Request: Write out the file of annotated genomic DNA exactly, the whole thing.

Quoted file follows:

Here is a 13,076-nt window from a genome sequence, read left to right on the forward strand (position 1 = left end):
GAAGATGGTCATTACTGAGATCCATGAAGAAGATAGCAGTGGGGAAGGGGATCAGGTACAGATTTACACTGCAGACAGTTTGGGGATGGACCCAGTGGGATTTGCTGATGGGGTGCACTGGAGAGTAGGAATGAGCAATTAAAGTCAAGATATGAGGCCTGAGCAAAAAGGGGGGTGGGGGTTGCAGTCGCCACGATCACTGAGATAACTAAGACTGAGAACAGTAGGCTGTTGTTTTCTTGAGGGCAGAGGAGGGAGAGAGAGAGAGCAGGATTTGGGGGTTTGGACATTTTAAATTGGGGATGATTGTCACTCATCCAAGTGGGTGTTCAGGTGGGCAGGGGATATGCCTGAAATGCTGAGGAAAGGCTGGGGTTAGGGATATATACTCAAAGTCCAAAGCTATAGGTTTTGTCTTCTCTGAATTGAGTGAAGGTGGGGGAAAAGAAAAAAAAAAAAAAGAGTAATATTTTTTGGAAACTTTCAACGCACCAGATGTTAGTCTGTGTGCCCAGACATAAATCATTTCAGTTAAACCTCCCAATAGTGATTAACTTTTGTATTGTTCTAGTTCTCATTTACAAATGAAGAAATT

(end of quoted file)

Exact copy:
Here is a 13,076-nt window from a genome sequence, read left to right on the forward strand (position 1 = left end):
GAAGATGGTCATTACTGAGATCCATGAAGAAGATAGCAGTGGGGAAGGGGATCAGGTACAGATTTACACTGCAGACAGTTTGGGGATGGACCCAGTGGGATTTGCTGATGGGGTGCACTGGAGAGTAGGAATGAGCAATTAAAGTCAAGATATGAGGCCTGAGCAAAAAGGGGGGTGGGGGTTGCAGTCGCCACGATCACTGAGATAACTAAGACTGAGAACAGTAGGCTGTTGTTTTCTTGAGGGCAGAGGAGGGAGAGAGAGAGAGCAGGATTTGGGGGTTTGGACATTTTAAATTGGGGATGATTGTCACTCATCCAAGTGGGTGTTCAGGTGGGCAGGGGATATGCCTGAAATGCTGAGGAAAGGCTGGGGTTAGGGATATATACTCAAAGTCCAAAGCTATAGGTTTTGTCTTCTCTGAATTGAGTGAAGGTGGGGGAAAAGAAAAAAAAAAAAAAGAGTAATATTTTTTGGAAACTTTCAACGCACCAGATGTTAGTCTGTGTGCCCAGACATAAATCATTTCAGTTAAACCTCCCAATAGTGATTAACTTTTGTATTGTTCTAGTTCTCATTTACAAATGAAGAAATT